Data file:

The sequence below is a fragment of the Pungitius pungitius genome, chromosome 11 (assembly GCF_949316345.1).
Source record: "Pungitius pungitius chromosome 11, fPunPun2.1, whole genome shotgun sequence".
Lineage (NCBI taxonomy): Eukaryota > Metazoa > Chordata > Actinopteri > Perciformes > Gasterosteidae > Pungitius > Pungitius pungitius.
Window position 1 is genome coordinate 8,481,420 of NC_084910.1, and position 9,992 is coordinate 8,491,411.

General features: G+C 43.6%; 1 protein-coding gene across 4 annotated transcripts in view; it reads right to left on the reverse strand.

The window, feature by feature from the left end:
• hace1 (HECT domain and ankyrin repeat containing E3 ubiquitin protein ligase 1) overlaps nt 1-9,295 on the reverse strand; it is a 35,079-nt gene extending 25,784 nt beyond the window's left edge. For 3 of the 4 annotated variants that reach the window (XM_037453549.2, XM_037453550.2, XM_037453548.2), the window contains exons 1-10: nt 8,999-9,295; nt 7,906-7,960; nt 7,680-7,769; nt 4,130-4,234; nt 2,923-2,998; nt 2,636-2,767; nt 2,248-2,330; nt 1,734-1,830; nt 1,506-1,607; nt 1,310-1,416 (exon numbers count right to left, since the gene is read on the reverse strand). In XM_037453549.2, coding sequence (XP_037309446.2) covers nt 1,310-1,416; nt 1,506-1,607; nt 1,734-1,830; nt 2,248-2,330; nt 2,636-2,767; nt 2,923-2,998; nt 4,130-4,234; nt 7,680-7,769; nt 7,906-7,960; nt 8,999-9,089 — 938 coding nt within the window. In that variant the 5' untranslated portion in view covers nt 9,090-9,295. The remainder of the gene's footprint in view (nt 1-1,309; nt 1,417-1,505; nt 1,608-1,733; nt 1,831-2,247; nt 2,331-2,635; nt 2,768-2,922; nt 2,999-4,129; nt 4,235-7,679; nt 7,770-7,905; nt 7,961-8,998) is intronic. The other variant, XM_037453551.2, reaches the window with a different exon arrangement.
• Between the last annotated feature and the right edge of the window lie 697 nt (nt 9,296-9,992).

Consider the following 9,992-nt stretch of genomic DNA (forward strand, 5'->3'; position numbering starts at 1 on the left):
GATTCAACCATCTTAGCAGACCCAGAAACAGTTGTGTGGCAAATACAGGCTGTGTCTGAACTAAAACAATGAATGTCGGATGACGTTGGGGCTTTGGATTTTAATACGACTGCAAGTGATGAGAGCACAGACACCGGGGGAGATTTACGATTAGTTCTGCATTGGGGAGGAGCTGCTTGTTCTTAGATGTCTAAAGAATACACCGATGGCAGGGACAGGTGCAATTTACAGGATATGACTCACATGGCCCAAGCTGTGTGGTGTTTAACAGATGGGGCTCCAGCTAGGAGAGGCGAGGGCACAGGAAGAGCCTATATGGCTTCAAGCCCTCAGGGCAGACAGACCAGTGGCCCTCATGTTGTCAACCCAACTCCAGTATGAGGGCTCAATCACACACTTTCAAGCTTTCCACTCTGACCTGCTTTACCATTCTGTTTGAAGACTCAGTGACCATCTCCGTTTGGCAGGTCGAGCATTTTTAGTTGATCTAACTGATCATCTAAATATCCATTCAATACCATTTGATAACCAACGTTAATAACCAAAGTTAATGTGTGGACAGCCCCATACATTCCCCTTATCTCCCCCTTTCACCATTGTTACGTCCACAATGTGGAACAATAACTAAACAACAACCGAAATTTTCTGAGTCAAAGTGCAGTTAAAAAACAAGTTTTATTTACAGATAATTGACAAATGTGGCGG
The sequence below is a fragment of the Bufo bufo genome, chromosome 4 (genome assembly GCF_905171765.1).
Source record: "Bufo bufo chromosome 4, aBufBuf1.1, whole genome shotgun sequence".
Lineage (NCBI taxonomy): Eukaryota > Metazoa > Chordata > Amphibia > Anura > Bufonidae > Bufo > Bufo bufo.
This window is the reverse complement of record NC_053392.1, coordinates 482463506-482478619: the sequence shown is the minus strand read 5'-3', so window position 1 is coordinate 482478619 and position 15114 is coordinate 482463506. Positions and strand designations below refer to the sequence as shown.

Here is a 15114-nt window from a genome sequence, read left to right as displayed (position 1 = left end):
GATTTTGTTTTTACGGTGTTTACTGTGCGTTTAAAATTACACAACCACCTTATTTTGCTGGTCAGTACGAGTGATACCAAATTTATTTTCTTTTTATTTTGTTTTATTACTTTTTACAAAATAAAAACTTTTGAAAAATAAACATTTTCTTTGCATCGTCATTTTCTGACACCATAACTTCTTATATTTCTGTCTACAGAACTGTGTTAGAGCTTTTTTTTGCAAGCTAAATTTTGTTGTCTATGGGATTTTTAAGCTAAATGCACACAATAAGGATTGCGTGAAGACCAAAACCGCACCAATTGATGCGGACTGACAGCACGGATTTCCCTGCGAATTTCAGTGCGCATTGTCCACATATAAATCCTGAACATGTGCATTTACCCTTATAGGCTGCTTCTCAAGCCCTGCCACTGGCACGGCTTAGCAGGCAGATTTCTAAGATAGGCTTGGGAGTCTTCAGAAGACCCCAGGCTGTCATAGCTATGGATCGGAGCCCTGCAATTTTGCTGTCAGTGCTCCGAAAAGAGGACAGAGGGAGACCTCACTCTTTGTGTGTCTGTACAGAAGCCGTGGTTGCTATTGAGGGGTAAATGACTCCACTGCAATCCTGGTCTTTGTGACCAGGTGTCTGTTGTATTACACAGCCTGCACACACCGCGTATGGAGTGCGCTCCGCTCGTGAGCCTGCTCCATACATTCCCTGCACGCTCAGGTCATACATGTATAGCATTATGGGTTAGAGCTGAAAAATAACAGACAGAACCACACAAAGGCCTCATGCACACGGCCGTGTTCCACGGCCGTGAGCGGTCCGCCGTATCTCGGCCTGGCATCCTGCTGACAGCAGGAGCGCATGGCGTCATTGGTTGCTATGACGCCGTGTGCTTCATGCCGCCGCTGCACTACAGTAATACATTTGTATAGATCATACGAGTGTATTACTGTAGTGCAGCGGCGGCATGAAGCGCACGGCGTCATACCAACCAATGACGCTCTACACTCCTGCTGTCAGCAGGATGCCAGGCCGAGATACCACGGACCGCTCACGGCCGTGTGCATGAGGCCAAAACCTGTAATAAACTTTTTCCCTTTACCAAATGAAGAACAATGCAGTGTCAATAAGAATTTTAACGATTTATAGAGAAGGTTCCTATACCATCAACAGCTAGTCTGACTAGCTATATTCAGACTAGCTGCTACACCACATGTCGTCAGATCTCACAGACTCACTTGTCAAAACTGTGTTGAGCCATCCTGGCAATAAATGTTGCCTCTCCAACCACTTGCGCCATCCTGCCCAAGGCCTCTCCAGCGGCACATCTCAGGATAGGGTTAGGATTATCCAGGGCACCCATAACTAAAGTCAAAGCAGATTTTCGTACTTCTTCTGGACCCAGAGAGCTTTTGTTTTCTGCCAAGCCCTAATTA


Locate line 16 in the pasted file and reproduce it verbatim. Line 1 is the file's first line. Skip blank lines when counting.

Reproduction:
GATTTTGTTTTTACGGTGTTTACTGTGCGTTTAAAATTACACAACCACCTTATTTTGCTGGTCAGTACGAGTGATACCAAATTTATTTTCTTTTTATTTTGTTTTATTACTTTTTACAAAATAAAAACTTTTGAAAAATAAACATTTTCTTTGCATCGTCATTTTCTGACACCATAACTTCTTATATTTCTGTCTACAGAACTGTGTTAGAGCTTTTTTTTGCAAGCTAAATTTTGTTGTCTATGGGATTTTTAAGCTAAATGCACACAATAAGGATTGCGTGAAGACCAAAACCGCACCAATTGATGCGGACTGACAGCACGGATTTCCCTGCGAATTTCAGTGCGCATTGTCCACATATAAATCCTGAACATGTGCATTTACCCTTATAGGCTGCTTCTCAAGCCCTGCCACTGGCACGGCTTAGCAGGCAGATTTCTAAGATAGGCTTGGGAGTCTTCAGAAGACCCCAGGCTGTCATAGCTATGGATCGGAGCCCTGCAATTTTGCTGTCAGTGCTCCGAAAAGAGGACAGAGGGAGACCTCACTCTTTGTGTGTCTGTACAGAAGCCGTGGTTGCTATTGAGGGGTAAATGACTCCACTGCAATCCTGGTCTTTGTGACCAGGTGTCTGTTGTATTACACAGCCTGCACACACCGCGTATGGAGTGCGCTCCGCTCGTGAGCCTGCTCCATACATTCCCTGCACGCTCAGGTCATACATGTATAGCATTATGGGTTAGAGCTGAAAAATAACAGACAGAACCACACAAAGGCCTCATGCACACGGCCGTGTTCCACGGCCGTGAGCGGTCCGCCGTATCTCGGCCTGGCATCCTGCTGACAGCAGGAGCGCATGGCGTCATTGGTTGCTATGACGCCGTGTGCTTCATGCCGCCGCTGCACTACAGTAATACATTTGTATAGATCATACGAGTGTATTACTGTAGTGCAGCGGCGGCATGAAGCGCACGGCGTCATACCAACCAATGACGCTCTACACTCCTGCTGTCAGCAGGATGCCAGGCCGAGATACCACGGACCGCTCACGGCCGTGTGCATGAGGCCAAAACCTGTAATAAACTTTTTCCCTTTACCAAATGAAGAACAATGCAGTGTCAATAAGAATTTTAACGATTTATAGAGAAGGTTCCTATACCATCAACAGCTAGTCTGACTAGCTATATTCAGACTAGCTGCTACACCACATGTCGTCAGATCTCACAGACTCACTTGTCAAAACTGTGTTGAGCCATCCTGGCAATAAATGTTGCCTCTCCAACCACTTGCGCCATCCTGCCCAAGGCCTCTCCAGCGGCACATCTCAGGATAGGGTTAGGATTATCCAGGGCACCCATAACTAAAGTCAAAGCAGATTTTCGTACTTCTTCTGGACCCAGAGAGCTTTTGTTTTCTGCCAAGCCCTAATTA